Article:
Everyday Carry #MTV16 Edition

Anytime that I go to a tech conference, I have the essentials that I carry with me. Because I have the privilege to attend the Google Innovator Academy that I am heading to on Wednesday, my normal everyday carry items will be a little different—a little more techy and .

I thought it would be fun to do an everyday carry  version of what I will be carrying to the Googleplex in Mountain View, CA.

 

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You’re MOOCing Me Crazy!

Massive Open Online Courses (MOOCs) are paving the way to education and access for students who may not be able to afford college. I love the disruption that MOOCs are presenting to the higher education field.

I don’t know if I can say whether or not MOOCs will lead to a new degree granting program, or if they are just a fad, but it seems that MOOCs are doing something pretty brilliant: providing open access to information that previously reserved for elite students with money.

From the readings for my graduate class, I found that “The Professors Behind the MOOCs” highlighted some very interesting perspectives coming from the professors themselves.  In the survey of professors who created and operated MOOCs, almost 85% of the professors thought that MOOCs would either marginally or significantly reduce the cost of attaining a college degree. In a time and place when college tuition is raising every year, sometimes by astronomical percentages, MOOCs have the ability to lessen that load.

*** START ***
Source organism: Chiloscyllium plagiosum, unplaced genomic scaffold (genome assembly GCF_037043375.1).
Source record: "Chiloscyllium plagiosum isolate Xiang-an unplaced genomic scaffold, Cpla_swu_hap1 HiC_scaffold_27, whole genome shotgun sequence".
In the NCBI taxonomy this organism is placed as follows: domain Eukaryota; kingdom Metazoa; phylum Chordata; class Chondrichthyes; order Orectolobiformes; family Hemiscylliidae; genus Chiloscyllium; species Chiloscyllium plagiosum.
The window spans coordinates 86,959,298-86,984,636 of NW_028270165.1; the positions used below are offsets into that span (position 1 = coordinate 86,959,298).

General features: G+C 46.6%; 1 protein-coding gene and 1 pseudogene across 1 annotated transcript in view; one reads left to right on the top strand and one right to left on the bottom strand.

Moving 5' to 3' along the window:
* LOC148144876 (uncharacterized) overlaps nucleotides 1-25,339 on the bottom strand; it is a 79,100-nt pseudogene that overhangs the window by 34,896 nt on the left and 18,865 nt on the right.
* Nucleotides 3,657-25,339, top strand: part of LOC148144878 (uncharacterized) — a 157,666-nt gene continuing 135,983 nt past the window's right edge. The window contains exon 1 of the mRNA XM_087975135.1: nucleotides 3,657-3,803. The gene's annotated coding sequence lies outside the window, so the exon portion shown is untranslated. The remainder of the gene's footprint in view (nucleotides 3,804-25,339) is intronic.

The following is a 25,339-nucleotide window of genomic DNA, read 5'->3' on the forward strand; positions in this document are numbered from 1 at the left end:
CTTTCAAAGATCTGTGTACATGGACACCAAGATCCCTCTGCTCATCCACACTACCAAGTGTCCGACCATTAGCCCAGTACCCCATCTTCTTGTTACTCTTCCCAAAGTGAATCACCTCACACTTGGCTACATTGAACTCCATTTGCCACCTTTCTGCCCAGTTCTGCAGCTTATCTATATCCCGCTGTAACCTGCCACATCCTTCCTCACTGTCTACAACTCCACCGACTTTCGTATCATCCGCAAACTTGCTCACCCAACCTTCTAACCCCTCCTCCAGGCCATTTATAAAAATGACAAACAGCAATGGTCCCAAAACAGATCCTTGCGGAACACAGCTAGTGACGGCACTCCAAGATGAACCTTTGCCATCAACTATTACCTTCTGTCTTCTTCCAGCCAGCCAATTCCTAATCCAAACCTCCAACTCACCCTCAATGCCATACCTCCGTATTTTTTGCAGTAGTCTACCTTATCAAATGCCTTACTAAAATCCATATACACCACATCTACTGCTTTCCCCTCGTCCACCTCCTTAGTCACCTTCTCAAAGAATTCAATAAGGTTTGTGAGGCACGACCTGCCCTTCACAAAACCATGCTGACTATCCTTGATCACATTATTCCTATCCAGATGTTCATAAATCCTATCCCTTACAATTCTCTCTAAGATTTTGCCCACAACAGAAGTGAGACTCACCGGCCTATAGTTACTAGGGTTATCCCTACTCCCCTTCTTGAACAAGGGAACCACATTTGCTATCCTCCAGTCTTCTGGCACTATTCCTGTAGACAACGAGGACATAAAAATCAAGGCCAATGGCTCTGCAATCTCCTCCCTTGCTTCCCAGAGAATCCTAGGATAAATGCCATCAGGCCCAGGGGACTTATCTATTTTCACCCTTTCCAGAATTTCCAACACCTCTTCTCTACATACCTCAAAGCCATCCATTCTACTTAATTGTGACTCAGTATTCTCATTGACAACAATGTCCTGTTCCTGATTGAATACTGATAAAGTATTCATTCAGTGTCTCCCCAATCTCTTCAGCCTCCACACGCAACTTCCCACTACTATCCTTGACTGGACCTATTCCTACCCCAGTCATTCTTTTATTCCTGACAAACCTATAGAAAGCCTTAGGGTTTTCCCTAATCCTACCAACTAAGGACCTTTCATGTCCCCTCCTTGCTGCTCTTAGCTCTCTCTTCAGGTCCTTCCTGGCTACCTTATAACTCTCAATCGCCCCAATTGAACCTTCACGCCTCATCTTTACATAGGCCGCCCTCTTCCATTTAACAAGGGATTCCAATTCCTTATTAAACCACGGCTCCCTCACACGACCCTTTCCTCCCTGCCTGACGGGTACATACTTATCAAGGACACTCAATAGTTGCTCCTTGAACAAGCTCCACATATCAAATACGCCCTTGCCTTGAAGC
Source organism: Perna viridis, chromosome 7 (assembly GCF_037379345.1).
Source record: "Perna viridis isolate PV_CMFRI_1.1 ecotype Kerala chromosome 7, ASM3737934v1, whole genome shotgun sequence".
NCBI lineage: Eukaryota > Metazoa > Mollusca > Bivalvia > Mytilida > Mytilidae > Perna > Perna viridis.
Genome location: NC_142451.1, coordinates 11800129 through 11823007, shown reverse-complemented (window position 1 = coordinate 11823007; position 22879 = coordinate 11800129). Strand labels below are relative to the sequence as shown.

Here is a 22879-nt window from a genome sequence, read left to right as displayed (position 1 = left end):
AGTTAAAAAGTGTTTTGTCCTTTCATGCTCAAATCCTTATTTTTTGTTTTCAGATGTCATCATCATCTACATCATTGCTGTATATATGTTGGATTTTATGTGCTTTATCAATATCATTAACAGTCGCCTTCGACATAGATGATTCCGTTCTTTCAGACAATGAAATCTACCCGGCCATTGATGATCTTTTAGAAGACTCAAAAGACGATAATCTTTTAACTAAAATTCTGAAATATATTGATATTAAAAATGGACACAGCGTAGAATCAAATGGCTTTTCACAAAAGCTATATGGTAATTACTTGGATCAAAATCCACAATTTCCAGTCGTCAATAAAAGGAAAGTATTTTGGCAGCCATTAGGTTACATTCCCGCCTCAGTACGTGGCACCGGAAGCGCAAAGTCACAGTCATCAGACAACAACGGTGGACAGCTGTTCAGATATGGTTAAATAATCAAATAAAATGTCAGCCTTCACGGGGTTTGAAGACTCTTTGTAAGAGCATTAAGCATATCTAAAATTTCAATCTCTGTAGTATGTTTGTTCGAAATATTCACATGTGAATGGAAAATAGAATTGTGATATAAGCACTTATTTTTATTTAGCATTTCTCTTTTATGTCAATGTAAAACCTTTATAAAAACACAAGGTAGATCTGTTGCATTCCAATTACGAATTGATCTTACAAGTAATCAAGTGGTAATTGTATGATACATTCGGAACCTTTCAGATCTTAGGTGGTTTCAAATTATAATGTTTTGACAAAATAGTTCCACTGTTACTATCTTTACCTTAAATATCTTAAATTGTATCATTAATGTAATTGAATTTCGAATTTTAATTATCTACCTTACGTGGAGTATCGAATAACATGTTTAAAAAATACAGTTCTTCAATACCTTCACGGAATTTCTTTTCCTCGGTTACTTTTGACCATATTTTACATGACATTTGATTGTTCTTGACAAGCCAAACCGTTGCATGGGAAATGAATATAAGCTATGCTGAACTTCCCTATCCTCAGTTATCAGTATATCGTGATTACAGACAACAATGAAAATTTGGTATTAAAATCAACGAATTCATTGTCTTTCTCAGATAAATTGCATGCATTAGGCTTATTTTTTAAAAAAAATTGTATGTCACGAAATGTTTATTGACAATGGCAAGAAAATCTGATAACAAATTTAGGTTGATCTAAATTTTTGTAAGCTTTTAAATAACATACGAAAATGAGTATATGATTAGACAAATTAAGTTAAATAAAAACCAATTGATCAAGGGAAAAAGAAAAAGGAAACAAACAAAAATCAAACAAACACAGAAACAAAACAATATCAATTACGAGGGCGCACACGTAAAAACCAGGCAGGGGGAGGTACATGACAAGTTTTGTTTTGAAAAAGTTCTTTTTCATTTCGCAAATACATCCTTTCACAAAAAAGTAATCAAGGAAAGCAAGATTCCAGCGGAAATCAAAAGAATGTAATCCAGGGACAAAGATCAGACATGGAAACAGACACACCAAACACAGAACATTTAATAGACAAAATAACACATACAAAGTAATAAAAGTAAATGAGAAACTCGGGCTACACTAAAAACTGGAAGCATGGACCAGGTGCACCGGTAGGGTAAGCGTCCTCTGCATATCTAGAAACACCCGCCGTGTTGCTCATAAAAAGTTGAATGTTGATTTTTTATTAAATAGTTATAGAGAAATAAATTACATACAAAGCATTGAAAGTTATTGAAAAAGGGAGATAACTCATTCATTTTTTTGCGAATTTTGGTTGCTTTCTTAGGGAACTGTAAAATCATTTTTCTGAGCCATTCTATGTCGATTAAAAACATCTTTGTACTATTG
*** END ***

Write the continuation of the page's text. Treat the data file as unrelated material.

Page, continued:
Another statistic that was staggering to me was that, although professors didn’t always feel that students should get formal credit from their institution, the majority of the professors believed MOOCs to be worth the hype. Regardless of the credit, MOOCs are causing a stir among teachers and professors and it’s presenting an interesting dichotomy of paying for information or having it readily available to anyone who wants to get it.

Now, MOOCs do provide challenges for learning, and there are many people who have documented the downfalls or pitfalls of MOOCs, but if we follow Siemens understanding of connectivism in a MOOC, we can see the value in participating in MOOCs as a community. We will see, in time, if MOOCs will be the positive disruption that I believe they can be.